Reporter’s notebook: Sami cash in without selling out

Sami towns are profiting from tourism while retaining their traditional culture.


KARASJOK, NORWAY — Sami in two communities in Scandinavia have found a way to safeguard their culture and still make money from tourists.

While Sami traditions are exploited for profit in parts of the European Arctic, residents of Inari, Finland and Karasjok, Norway think they’ve found a compromise between cash and culture.

All it takes is determination and money, says Tarmo Jomppanen, director of the Sami museum in Inari.

“You have to work hard to keep people involved from start to finish,” he said.

Begun as a modest open-air exhibit in the 1960s, the elegant new $9-million museum was bankrolled by the Finnish government and the European Union. It doubles as an information centre for the Finnish park service.

Since debuting in 1998, the revamped museum has attracted 46,000 visitors a year. The parking lot is full of tourist buses every day of the summer.

“Without this, all tourists and visitors would see would be some reindeer,” Jomppanen said. “But you have to be very careful about what you offer.”

Sami directed the museum’s development. Called Siida, or village, it features a modernistic main building as well as an open-air section with Sami displays such as turf houses, animal traps and food caches.

Several information-packed permanent exhibits provide an overview of Sami life and history.

One exhibit presents the geological, biological, cultural and economic history of the Sami region since glacial times. The display consists of photos and texts in Sami, Finnish, English and German.

Another exhibit is organized around wall-sized murals showing the Sami lands in each season. These lead towards the room’s centre, guiding visitors through the activities Sami practiced each season and explaining the knowledge Sami used to survive.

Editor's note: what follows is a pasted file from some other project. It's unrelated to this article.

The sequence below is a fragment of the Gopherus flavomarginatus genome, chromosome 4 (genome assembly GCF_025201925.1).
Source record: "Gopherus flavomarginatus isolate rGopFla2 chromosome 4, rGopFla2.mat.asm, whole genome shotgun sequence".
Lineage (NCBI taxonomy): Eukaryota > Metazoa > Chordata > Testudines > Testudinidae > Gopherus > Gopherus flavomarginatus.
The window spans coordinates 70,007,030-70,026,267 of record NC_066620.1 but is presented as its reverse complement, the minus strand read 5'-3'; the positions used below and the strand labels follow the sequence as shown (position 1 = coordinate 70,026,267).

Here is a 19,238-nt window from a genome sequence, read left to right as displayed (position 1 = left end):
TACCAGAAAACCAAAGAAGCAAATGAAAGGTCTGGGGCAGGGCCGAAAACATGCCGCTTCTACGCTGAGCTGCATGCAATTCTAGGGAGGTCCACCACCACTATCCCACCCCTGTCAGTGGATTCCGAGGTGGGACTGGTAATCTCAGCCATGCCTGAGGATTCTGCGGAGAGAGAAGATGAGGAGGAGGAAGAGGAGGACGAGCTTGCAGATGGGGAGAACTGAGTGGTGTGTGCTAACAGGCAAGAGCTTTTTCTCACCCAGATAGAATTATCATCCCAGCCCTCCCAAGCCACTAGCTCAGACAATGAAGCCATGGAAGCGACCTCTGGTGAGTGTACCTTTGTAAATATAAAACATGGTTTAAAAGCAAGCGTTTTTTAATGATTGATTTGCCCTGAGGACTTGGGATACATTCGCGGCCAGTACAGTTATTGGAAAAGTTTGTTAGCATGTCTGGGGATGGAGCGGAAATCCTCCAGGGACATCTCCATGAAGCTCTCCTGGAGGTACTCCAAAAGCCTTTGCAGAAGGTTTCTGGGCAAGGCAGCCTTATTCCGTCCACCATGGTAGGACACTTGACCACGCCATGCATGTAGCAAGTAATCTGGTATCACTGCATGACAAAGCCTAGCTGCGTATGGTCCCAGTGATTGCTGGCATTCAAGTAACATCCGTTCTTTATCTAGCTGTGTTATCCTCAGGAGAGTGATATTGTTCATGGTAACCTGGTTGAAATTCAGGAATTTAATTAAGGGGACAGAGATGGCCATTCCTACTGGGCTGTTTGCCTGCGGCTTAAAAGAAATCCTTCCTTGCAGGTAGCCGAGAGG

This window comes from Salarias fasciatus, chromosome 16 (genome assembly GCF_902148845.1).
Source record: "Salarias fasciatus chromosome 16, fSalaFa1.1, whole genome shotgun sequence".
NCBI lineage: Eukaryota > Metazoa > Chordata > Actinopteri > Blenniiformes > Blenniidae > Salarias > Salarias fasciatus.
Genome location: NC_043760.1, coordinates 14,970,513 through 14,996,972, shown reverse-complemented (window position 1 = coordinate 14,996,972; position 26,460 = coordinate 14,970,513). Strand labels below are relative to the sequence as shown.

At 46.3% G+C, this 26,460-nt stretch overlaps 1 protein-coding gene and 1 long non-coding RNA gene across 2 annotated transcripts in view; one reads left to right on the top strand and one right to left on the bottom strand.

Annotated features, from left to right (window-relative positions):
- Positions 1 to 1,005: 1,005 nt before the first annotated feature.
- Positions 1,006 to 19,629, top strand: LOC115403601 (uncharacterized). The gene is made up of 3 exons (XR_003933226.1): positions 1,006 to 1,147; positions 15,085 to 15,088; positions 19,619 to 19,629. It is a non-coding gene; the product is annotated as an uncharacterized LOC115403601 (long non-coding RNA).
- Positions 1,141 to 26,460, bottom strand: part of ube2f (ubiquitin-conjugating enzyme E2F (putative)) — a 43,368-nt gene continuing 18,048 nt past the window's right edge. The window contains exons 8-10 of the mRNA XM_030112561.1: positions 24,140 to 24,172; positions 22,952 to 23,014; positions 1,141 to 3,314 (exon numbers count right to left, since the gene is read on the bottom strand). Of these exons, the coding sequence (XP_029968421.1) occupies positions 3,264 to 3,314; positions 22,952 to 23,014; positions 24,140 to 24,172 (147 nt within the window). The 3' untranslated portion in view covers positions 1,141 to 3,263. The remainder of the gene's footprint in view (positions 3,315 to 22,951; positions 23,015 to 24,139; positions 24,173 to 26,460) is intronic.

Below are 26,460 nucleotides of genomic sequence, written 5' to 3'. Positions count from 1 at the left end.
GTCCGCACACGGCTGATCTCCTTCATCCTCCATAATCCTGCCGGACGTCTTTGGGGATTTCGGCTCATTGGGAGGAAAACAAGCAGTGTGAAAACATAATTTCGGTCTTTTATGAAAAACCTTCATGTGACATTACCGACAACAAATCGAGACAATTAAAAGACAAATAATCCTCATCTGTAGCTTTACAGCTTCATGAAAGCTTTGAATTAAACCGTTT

The Siida also includes a theatre, a library, a craft shop and a restaurant serving local cuisine.

Craft-making is a $3-million industry for Sami. All crafts on sale at the museum are marked by the label “Sami duodji,” meaning they were made by actual Sami.

The road that runs by the Siida museum leads to Karasjok, Norway, 250 kilometres to the north across the tundra. Karasjok is another centre of Sami life, and offers its own packaged version of Sami culture for tourists: the Sápmi theme park.

The park consists of the Stálubákti Spirit Rock Theatre, a recreated Sami village, an underground turf restaurant, two hotels and a handicraft shop.

At the restaurant, called Storgammen, diners sit communally on benches covered with reindeer skins. The tables are made of logs. An open fire keeps a coffee pot warm. The background music is strictly “joik,” the traditional Sami song, and the menu sticks to reindeer, salmon and berries, prepared in various ways.

At the theatre, the multimedia presentation includes a disembodied Sami man speaking from a simulated fire.

It’s not like being out on the land in a Sami tent, listening to old stories. But for tourists with limited time and few local contacts, it’s a way to experience Sami culture — a place where to see Sami life the way Sami want them to see it.

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